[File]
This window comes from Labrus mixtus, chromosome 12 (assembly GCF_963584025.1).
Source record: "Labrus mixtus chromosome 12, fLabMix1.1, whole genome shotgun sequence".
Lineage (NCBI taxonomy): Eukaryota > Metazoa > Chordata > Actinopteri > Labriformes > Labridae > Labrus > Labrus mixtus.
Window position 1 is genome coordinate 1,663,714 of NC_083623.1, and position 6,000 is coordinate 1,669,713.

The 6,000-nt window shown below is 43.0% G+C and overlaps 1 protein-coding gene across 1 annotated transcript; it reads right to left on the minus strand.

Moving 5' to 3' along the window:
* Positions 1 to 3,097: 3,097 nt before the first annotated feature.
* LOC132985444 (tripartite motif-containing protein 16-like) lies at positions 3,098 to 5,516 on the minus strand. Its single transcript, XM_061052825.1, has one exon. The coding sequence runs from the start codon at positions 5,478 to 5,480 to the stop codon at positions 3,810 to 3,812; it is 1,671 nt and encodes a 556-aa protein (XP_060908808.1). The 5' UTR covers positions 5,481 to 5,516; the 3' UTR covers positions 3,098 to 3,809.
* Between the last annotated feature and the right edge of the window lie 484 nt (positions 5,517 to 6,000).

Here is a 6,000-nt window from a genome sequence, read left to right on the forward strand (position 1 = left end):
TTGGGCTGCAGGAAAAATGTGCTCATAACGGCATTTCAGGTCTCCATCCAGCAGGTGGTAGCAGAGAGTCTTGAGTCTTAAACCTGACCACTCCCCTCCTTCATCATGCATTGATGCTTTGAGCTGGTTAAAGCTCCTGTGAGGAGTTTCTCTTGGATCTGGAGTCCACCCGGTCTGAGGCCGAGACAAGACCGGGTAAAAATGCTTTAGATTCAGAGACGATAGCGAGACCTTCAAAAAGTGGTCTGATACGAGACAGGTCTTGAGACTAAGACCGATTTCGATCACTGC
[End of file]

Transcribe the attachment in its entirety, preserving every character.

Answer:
This window comes from Labrus mixtus, chromosome 12 (assembly GCF_963584025.1).
Source record: "Labrus mixtus chromosome 12, fLabMix1.1, whole genome shotgun sequence".
Lineage (NCBI taxonomy): Eukaryota > Metazoa > Chordata > Actinopteri > Labriformes > Labridae > Labrus > Labrus mixtus.
Window position 1 is genome coordinate 1,663,714 of NC_083623.1, and position 6,000 is coordinate 1,669,713.

The 6,000-nt window shown below is 43.0% G+C and overlaps 1 protein-coding gene across 1 annotated transcript; it reads right to left on the minus strand.

Moving 5' to 3' along the window:
* Positions 1 to 3,097: 3,097 nt before the first annotated feature.
* LOC132985444 (tripartite motif-containing protein 16-like) lies at positions 3,098 to 5,516 on the minus strand. Its single transcript, XM_061052825.1, has one exon. The coding sequence runs from the start codon at positions 5,478 to 5,480 to the stop codon at positions 3,810 to 3,812; it is 1,671 nt and encodes a 556-aa protein (XP_060908808.1). The 5' UTR covers positions 5,481 to 5,516; the 3' UTR covers positions 3,098 to 3,809.
* Between the last annotated feature and the right edge of the window lie 484 nt (positions 5,517 to 6,000).

Here is a 6,000-nt window from a genome sequence, read left to right on the forward strand (position 1 = left end):
TTGGGCTGCAGGAAAAATGTGCTCATAACGGCATTTCAGGTCTCCATCCAGCAGGTGGTAGCAGAGAGTCTTGAGTCTTAAACCTGACCACTCCCCTCCTTCATCATGCATTGATGCTTTGAGCTGGTTAAAGCTCCTGTGAGGAGTTTCTCTTGGATCTGGAGTCCACCCGGTCTGAGGCCGAGACAAGACCGGGTAAAAATGCTTTAGATTCAGAGACGATAGCGAGACCTTCAAAAAGTGGTCTGATACGAGACAGGTCTTGAGACTAAGACCGATTTCGATCACTGC